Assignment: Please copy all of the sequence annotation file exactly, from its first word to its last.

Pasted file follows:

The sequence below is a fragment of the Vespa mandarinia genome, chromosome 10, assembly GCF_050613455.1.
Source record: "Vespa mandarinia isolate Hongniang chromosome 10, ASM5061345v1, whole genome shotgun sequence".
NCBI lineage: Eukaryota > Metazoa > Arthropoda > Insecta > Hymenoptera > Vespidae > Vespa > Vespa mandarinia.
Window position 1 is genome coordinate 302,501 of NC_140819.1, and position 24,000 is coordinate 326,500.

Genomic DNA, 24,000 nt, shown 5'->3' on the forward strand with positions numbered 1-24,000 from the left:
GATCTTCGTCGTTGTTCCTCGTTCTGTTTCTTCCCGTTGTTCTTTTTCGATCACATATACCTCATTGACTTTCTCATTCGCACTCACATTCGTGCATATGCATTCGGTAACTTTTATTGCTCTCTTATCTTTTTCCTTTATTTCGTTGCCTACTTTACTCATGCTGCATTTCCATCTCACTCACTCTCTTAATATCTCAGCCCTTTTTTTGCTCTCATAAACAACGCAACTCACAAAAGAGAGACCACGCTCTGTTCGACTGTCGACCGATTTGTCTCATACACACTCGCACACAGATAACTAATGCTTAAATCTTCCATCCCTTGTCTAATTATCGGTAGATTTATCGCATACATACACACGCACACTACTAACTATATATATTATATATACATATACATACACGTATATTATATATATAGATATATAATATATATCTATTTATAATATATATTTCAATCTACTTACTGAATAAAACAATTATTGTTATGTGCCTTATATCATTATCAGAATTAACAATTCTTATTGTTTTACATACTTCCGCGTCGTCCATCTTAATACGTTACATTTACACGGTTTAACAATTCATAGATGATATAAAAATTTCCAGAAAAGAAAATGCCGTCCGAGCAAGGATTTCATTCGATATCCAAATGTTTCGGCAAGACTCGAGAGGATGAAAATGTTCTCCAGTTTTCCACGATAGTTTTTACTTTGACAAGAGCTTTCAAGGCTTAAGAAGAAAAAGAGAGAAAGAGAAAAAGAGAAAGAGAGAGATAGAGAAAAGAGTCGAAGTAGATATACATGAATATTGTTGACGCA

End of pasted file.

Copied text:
The sequence below is a fragment of the Vespa mandarinia genome, chromosome 10, assembly GCF_050613455.1.
Source record: "Vespa mandarinia isolate Hongniang chromosome 10, ASM5061345v1, whole genome shotgun sequence".
NCBI lineage: Eukaryota > Metazoa > Arthropoda > Insecta > Hymenoptera > Vespidae > Vespa > Vespa mandarinia.
Window position 1 is genome coordinate 302,501 of NC_140819.1, and position 24,000 is coordinate 326,500.

Genomic DNA, 24,000 nt, shown 5'->3' on the forward strand with positions numbered 1-24,000 from the left:
GATCTTCGTCGTTGTTCCTCGTTCTGTTTCTTCCCGTTGTTCTTTTTCGATCACATATACCTCATTGACTTTCTCATTCGCACTCACATTCGTGCATATGCATTCGGTAACTTTTATTGCTCTCTTATCTTTTTCCTTTATTTCGTTGCCTACTTTACTCATGCTGCATTTCCATCTCACTCACTCTCTTAATATCTCAGCCCTTTTTTTGCTCTCATAAACAACGCAACTCACAAAAGAGAGACCACGCTCTGTTCGACTGTCGACCGATTTGTCTCATACACACTCGCACACAGATAACTAATGCTTAAATCTTCCATCCCTTGTCTAATTATCGGTAGATTTATCGCATACATACACACGCACACTACTAACTATATATATTATATATACATATACATACACGTATATTATATATATAGATATATAATATATATCTATTTATAATATATATTTCAATCTACTTACTGAATAAAACAATTATTGTTATGTGCCTTATATCATTATCAGAATTAACAATTCTTATTGTTTTACATACTTCCGCGTCGTCCATCTTAATACGTTACATTTACACGGTTTAACAATTCATAGATGATATAAAAATTTCCAGAAAAGAAAATGCCGTCCGAGCAAGGATTTCATTCGATATCCAAATGTTTCGGCAAGACTCGAGAGGATGAAAATGTTCTCCAGTTTTCCACGATAGTTTTTACTTTGACAAGAGCTTTCAAGGCTTAAGAAGAAAAAGAGAGAAAGAGAAAAAGAGAAAGAGAGAGATAGAGAAAAGAGTCGAAGTAGATATACATGAATATTGTTGACGCA